Saluting Protective Spirit

Saluting Protective Spirit is a work of art that was done between 883-859 BC. It had been done with finite details being given to individual parts of its pictorial representation. The figure was created by making carvings on gypsum stone ( Reade, 1998). It is grey in colour and comprises of a man who is groomed ready for a particular occasion. This article will focus on the visual analysis of this work of art.

The picture depicts a figure of a mystical man with wings on his back. Most of the supernatural creatures that are commonly known to have wings are angels. The wings aid them in mobility and, therefore, this implies that they have higher power than the humans who do not have wings for movement. The creature shown in the picture has two wings for easy movement when protecting the buildings, palaces or temples ( Hart, 2012). The wings will help them to counteract and repel enemies. The creature is a stout built man, and his pose reveals the muscular definition of strong arms and legs, symbolizing the strength and power for protection and repelling evil. On most of the deities, large muscle mass was a symbol of power ( Reade, 1998).

This creature used to be called Apkallu in some areas. The man is wearing a tasselled skirt with a well sewn and decorated robe. The tassels and decorations symbolize royalty and wealth. Only wealthy people and mostly those who belonged to the royal family could afford this kind of garment ( Hart, 2012). The clothes signifies the manner in which people used to groom themselves during those ancient days ( Reade, 1998).

The creature in the picture has curly beard that runs down his chin, which is a distinctive feature of the people of this era. The long beard is a representation of his divinity. It was a common practice to find people who had divine authority wearing long beards. Also, most of the deities especially in Greece, Assyria and Egypt had long beards. The beard shows that the statute is that of an elderly man, who is entrusted with some responsibility in the community. Furthermore, the fact that the picture is a representation of a man signifies the role played by men in the society; which was to provide food and guarantee security for the family ( Hart, 2012). Therefore, this representation fits perfectly in its role.

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Something very peculiar is found in this picture. A standard inscription runs across the body displaying various designations of the king and his accomplishments during his reign in office. These inscriptions also appear on most of the other carvings of the king ( Reade, 1998). The inscriptions have been done so well that they appear alongside the dress.

A closer look at the dress reveals that some of the inscriptions must have been chiselled through. This implies that the carving must have been cut after the figure was engraved so that the decorations can be seen more vividly. The significance of the raised arm is not well known, although some scholars associate it with the protective power. It is a sign that sends peaceful message to people who are entering the building on which the picture is depicted and guarantees them their safety ( Hart, 2012). The creature is also holding a giant ear of corn with his left hand.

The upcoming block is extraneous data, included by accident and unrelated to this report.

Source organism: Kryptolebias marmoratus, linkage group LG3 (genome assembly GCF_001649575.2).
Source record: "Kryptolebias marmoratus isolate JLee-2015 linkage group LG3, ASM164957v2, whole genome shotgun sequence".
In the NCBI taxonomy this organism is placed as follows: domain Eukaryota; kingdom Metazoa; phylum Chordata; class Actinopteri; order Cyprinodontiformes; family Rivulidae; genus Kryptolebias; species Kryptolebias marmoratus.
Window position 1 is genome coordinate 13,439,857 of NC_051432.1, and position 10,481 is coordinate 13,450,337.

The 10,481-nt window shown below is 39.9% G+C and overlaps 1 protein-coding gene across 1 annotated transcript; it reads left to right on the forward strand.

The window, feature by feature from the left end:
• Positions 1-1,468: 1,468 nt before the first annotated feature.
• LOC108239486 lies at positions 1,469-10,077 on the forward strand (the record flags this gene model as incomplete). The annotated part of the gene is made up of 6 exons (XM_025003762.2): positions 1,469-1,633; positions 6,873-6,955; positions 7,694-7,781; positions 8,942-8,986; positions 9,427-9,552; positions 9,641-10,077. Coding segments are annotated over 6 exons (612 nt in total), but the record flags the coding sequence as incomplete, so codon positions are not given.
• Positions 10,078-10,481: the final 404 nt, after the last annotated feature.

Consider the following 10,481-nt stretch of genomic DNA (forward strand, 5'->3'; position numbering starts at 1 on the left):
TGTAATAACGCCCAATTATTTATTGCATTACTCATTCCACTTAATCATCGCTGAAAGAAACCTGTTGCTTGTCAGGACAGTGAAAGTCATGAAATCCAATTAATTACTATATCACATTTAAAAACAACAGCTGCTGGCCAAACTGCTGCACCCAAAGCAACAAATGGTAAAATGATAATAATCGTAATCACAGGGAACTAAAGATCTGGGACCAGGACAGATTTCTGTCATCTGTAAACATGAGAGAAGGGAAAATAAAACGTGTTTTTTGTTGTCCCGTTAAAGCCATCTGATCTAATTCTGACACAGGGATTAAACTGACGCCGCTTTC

The supernatural creature wears a coronet on its head, which is well decorated. This signifies a symbol of royalty and power. The coronets were normally worn as jewelleries by members of the royal family. Flowers and twigs from plants have been used on the picture to show how man is attached to his environment. There are flowers on the coronet as decoration; also, the super man is holding a twig (that has flowers on it) with his right hand ( Reade, 1998).

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Moreover, there is a flower inscribed on the raised right hand wrist. It is a representation of how the people of those days used to be close to the environment and how much they esteemed it ( Hart, 2012). Furthermore, the supernatural man is well poised ready for attack in case danger intrudes. If this picture is placed at the entrance, then the creature will be facing the outside, ready for attack. It is a clear indication of its readiness to protect those who are in the building.

The carving was placed at the entrance to the king Ashurnasirpal II who ruled between 883 and 859 BC. “Saluting protective spirit” got its title from the early practice of defending entrances of houses using magic. It was an ancient practice in Mesopotamia and among Assyrians. Perhaps it is ‘saluting’ because of having its hand raised in salutation position. The picture under consideration in this article is that of a supernatural creature with wings ( Reade, 1998).

These images used to be engraved under the entranceway to any established structure. They were also depicted at the doors of palaces and temples. Palaces were guarded with these protective spirits because that is where the king lived and, therefore, he needed to be free from evil spells ( Reade, 1998). On the other hand, they depicted on entrances of temples because the dorways were divine places where a serene atmosphere was supposed to be maintained, free of any kind of evil spirit.

 

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